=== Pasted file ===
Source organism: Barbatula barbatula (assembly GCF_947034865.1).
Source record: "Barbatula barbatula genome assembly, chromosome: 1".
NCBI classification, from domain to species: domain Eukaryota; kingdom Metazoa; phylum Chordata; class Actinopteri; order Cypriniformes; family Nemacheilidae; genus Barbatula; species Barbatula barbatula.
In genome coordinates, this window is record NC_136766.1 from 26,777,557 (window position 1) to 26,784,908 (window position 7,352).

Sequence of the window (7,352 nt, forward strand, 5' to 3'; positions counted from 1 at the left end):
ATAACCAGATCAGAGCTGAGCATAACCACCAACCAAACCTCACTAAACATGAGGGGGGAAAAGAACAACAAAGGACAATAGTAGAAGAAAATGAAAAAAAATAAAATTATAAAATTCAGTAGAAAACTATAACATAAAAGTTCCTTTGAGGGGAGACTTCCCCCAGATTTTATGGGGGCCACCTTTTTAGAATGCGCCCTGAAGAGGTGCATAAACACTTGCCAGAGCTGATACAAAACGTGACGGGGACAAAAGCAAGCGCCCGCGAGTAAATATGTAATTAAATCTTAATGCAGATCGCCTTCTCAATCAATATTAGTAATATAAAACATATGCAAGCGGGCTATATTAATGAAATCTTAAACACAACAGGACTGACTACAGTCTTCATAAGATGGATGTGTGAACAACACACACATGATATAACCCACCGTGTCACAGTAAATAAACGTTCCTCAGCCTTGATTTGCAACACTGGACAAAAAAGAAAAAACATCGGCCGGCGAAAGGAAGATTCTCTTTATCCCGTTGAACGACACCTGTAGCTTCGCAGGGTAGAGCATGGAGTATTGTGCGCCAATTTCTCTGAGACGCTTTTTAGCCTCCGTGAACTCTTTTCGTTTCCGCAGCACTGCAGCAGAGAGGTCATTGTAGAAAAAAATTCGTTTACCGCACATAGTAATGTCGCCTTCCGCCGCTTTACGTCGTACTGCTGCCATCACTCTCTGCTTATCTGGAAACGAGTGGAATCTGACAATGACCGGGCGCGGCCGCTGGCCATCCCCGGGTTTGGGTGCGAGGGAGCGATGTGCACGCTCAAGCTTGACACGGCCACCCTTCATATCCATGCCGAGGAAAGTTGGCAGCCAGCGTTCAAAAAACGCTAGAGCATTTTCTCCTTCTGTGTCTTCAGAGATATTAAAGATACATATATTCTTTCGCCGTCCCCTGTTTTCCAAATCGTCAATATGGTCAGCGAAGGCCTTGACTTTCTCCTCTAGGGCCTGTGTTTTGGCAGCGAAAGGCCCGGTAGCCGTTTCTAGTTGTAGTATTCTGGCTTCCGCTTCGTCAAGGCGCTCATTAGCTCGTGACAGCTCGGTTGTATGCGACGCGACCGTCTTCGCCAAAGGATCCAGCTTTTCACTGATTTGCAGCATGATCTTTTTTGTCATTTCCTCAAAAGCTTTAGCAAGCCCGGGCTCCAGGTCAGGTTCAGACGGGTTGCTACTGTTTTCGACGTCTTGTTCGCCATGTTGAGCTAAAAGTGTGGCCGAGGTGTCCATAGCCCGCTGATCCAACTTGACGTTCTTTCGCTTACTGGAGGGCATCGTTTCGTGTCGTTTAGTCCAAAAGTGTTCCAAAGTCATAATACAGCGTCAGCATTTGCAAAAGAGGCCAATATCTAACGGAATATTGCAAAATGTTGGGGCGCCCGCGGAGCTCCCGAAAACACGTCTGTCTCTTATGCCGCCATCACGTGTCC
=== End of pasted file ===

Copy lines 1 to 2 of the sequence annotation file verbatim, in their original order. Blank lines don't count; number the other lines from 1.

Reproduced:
Source organism: Barbatula barbatula (assembly GCF_947034865.1).
Source record: "Barbatula barbatula genome assembly, chromosome: 1".